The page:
The final word of the verse, “vichunecha” is from the root “ח-ן/chein,” which means “favor” or “grace.” The ultimate divine favor or grace that we request of God is this shining revelation of His face. But the Alter Rebbe points out (in Likkutei Torah, maamar “Koh Tuvarchu Bnei Yisrael”) that the word “vichunecha” also shares a root with the word “חָנָה/chanah,” which means “to encamp.” As in the first verse, where God is not only momentarily revealed, but thereafter guarded so that His presence remains, so too here in this second verse we pray that the face not only shines brightly within us briefly or temporarily, but that it “encamps” within us permanently so that we are constantly aware of our true essence and reality.

God’s face is specifically mentioned in the third verse of the blessing as well:

:יִשָּׂא יְ-הוָֹה פָּנָיו אֵלֶיךָ וְיָשֵׂם לְךָ שָׁלוֹם
Yisa A-donai panav eilecha v’yaseim lecha shalom.
May God raise His face toward you and grant you peace.

In this final verse of the blessing, God “raises” His face toward us, as opposed to “shining” His face to us as in the previous verse. What is the difference between these two bestowals of His face? The Alter Rebbe (in Likkutei Torah, maamar “Bayom Hashemini Atzeres”) explains that the raising of God’s face represents the removal of His visible presence from this lowest world. As such, it is the opposite of the “bringing it down” that was referenced in the first verse of the blessing. How, then, is this removal and elevation of God’s face a blessing?

Here, the Alter Rebbe expounds, we find the secret of exile and darkness. God hides from us precisely in order that we should seek Him, and it is this very search that will enable us to rise ever higher. For by seeking His face, we come to find our own “face,” and we realize that we are far higher and loftier than we had believed ourselves to be. Indeed, the verse says “may God raise His face toward you,” not away from you or above you. If He is raising His face, we would assume that it is becoming more distant, as we are ostensibly grounded and stuck here below. But in fact, as God raises His face, it approaches us, because the most hidden and precious truth is that we are not below at all. We are rooted in the highest of all heights.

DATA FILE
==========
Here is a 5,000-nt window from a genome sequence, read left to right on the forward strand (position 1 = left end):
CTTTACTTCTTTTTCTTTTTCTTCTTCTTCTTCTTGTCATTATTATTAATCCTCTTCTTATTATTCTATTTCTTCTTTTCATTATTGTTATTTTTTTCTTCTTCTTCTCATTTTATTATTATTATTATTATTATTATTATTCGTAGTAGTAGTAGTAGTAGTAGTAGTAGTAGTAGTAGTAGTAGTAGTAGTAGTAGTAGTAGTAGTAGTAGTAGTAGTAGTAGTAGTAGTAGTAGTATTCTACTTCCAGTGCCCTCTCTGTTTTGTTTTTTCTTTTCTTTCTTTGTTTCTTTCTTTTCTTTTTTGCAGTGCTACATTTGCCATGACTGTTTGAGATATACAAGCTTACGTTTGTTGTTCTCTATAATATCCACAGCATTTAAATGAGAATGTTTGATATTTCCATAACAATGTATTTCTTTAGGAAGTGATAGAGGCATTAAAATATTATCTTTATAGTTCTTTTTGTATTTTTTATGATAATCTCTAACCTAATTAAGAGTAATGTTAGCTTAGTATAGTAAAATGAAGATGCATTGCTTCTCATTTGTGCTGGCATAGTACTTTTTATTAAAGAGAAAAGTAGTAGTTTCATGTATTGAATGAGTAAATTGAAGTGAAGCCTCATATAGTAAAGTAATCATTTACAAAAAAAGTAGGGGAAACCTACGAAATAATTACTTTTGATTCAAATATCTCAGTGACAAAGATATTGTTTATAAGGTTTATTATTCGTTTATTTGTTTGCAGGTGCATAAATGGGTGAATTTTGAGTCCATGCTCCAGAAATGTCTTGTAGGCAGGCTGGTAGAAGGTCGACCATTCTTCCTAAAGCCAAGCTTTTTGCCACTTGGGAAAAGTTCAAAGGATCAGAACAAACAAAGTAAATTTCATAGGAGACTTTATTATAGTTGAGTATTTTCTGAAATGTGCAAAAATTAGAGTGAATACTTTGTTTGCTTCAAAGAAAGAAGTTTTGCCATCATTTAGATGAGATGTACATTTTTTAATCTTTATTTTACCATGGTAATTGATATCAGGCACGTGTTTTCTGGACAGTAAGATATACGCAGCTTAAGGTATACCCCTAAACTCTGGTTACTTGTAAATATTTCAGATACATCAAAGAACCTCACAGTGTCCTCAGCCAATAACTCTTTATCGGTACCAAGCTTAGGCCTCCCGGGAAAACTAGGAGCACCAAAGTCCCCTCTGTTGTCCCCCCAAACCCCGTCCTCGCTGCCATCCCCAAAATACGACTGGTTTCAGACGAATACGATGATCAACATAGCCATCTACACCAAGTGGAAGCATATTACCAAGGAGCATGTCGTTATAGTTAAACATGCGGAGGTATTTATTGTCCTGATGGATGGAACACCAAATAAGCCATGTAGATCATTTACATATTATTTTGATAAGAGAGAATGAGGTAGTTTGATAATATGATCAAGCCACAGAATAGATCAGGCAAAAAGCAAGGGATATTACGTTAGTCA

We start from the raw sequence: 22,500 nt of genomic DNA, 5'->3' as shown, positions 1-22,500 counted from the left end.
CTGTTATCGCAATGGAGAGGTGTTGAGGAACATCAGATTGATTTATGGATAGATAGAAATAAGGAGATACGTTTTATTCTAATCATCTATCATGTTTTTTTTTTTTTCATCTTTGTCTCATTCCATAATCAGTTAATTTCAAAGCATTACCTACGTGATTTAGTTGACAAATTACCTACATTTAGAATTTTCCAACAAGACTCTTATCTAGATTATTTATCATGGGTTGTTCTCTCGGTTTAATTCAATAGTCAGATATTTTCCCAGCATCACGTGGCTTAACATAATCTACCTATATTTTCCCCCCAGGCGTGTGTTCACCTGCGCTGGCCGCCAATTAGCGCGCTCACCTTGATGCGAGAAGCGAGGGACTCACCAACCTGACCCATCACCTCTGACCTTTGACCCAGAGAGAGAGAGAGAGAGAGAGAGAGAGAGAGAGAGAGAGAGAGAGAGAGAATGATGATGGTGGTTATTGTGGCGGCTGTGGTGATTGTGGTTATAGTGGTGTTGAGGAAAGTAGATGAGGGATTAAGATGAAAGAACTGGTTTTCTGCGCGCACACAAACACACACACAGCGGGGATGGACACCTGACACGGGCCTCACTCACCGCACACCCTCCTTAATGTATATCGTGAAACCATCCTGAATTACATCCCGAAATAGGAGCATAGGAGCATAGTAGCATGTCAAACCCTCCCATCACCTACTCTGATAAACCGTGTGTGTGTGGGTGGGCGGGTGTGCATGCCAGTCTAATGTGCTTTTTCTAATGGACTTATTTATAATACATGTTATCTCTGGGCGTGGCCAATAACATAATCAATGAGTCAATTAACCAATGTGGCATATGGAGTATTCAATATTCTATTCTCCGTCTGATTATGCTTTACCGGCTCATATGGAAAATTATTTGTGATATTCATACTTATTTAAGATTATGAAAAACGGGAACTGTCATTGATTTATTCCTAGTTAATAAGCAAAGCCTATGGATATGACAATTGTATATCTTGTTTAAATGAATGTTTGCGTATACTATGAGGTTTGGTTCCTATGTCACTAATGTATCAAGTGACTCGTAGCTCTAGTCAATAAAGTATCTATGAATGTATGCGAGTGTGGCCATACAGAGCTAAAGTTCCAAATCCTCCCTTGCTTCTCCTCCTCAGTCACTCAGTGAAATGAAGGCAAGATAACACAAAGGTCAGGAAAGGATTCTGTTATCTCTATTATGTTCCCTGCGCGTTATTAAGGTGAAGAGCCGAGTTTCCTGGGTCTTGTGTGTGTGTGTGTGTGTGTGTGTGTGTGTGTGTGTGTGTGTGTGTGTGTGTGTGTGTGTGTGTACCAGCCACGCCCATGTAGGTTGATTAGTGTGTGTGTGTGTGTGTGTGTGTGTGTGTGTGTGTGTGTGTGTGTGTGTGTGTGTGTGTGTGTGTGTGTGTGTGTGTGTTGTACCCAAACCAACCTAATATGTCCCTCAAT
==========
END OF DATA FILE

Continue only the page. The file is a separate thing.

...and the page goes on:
This three-part blessing, then, is a three-stage progression. First, “yivarechecha A-donai,” we should be able to bring God down so that He is manifest within us. Then “yaer panav,” His face should shine so that it radiates from within us to illuminate the darkness for us and for all of those around us. And finally, “yisa A-donai panav,” the face should be lifted to reveal to us our ultimate source and root which is far beyond this coarse and limited realm. And this progression will bring us the ultimate reward of “shalom/peace,” as the blessing concludes “וְיׇשֵׂם לְךׇ שׇׁלוֹם/v’yaseim lecha shalom/and He will grant you peace.” “Shalom/peace” is the ability to see the light within the darkness, and to know that there is nothing to fear because there is only, and always, One. May each of us be blessed with this peace, and may we be a source of this peace and blessing for all of those that we encounter.

— Excerpted from PNEI HASHEM, an introduction to the deepest depths of the human experience based on the esoteric teachings of Torah.

About the Author
Pinny Arnon is an award-winning writer in the secular world who was introduced to the wellsprings of Torah as a young adult. After decades of study and frequent interaction with some of the most renowned Rabbis of the generation, Arnon has been encouraged to focus his clear and incisive writing style on the explication of the inner depths of Torah.